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Do I need any special tools or skills to replace the shocks on my 1996 Ford Ranger? Regular Cab, Step Side, 3.0L V6 if it matters

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There have been similar questions about different vehicles that may get you started: e.g., mechanics.stackexchange.com/questions/3380/… –  Bob Cross Oct 23 '13 at 11:59
    
2 or 4 wheel drive? –  mikes Oct 23 '13 at 20:28
    
It is 2-wheel drive. Thanks for the link Bob, I will check that out as well. –  d3lphi Oct 24 '13 at 15:52

1 Answer 1

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Too easy with a basic set of tools, a jack and jackstands. Let's start at the front.

Jack the truck up and put it on jackstands, you'll need the jack to raise and lower the wheel which is why you need the jackstands. The shock bolts into two places, at the top in a 'shock-hoop' and at the bottom at the control arm. Unbolt the bolts from the control arm, they're probably 13mm and/or 15mm depending on if they're the original bolts. Go to the top and take a picture or two of how the shock threads up through the shock hoop with the washers and rubber bushings on each side. Your new shocks may or may not come with new bushings. If they don't and yours are cracked, grab some new ones at the part store. (note, as you're reading this go check them so you know to grab some when you pick up the shocks.) There is a nut on the topside of the shock hoop and through it, there is a rod which is connected to the shock. Hold that rod with a pair of vise grips and loosen the nut. It helps to turn the wheel or remove it entirely, but the wheel's weight helps pull it down so you can get the bottom of the shock aligned to the slot in the control arm. Your call. After some annoyance, you'll have the nut removed from the top of the shock and you can thread the rod out of the shock hoop and the shock out of the front suspension. Installation is the reverse. Start at the top, look at the picture you took and stack the rubber parts and the washer, and tighten it down. Use your jack to raise the wheel/control arm so it lines up with the bottom of the shock and bolt it down.

On to the rear. Same deal, jack it up and put it on jackstands. You're going to need to drop the spare tire to get at the top of the shocks, do it before or after you jack up the truck. Use your jack and put a slight bit of pressure under the bottom shock mounting point, leaf spring, or even on the axle itself if that works for you. The bolt that goes through the bottom bracket is under some tension from the leaf springs and it will be 10x easier to remove if you don't have the leaf springs pushing down and trying to cram the bolt and threads through the hole. Unbolt the bottom shock bracket, knowing Ford this is an 18mm nut and bolt. Tap the bolt out, and you may need a punch or a screwdriver you don't like to tap it all the way through the hole. Once that's out, let pressure off the jack slowly so that side of the rear axle fully drops. Start working on the top, this is just like the control arm at the front except with less space. Install the new one in the reverse order, starting at the top and using the jack to lift the axle up to meet the bottom of the shock.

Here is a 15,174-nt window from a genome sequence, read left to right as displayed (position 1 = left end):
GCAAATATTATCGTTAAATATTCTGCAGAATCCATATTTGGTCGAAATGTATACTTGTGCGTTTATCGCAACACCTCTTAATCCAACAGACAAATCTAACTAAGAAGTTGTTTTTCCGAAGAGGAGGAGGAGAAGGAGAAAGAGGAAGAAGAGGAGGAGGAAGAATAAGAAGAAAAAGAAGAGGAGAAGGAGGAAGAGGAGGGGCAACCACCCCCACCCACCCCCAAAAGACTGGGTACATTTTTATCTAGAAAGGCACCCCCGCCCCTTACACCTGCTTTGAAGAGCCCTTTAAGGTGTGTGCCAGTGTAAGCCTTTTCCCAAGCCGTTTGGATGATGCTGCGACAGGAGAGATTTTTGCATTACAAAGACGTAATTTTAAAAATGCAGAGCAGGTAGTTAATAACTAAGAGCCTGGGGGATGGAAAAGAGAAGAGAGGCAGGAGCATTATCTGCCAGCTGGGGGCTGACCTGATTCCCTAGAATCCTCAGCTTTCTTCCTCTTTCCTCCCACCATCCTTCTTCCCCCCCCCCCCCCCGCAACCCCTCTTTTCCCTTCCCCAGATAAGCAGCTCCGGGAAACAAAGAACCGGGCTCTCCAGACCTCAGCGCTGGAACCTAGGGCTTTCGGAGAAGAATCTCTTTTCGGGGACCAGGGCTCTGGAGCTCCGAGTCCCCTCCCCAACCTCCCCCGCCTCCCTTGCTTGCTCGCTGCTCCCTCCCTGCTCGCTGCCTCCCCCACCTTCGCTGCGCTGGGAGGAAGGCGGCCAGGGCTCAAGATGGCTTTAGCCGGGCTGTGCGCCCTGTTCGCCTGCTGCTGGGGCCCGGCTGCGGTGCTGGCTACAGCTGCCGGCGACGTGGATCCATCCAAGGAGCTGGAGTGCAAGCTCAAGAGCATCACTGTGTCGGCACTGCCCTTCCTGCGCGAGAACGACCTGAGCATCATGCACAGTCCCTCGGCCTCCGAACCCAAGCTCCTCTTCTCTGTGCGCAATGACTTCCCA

That's pretty much it. Go for a cruise around the block and come back and check all your bolts to make sure that you didn't get one falsely tight because it was bound up a little bit. It also helps to spray all those nuts and bolts with some sort of 'break-free' penetrating oil, it will make the entire process a lot easier.

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Thanks @sevenjames! Do I need compress the shocks when I put them in? I'm looking at getting the Monroe Monro-Matic Plus Shock Absorber #32235 and #32237. I don't haul or tow anything heavy. They are only $76 for all 4. Thoughts? –  d3lphi Dec 3 '13 at 20:21
    
I don't know about Monroe's specifically, I've never used them before. You don't need to compress them anymore than necessary to fit them in place on the bolts. –  sevenjames Jan 30 at 1:39

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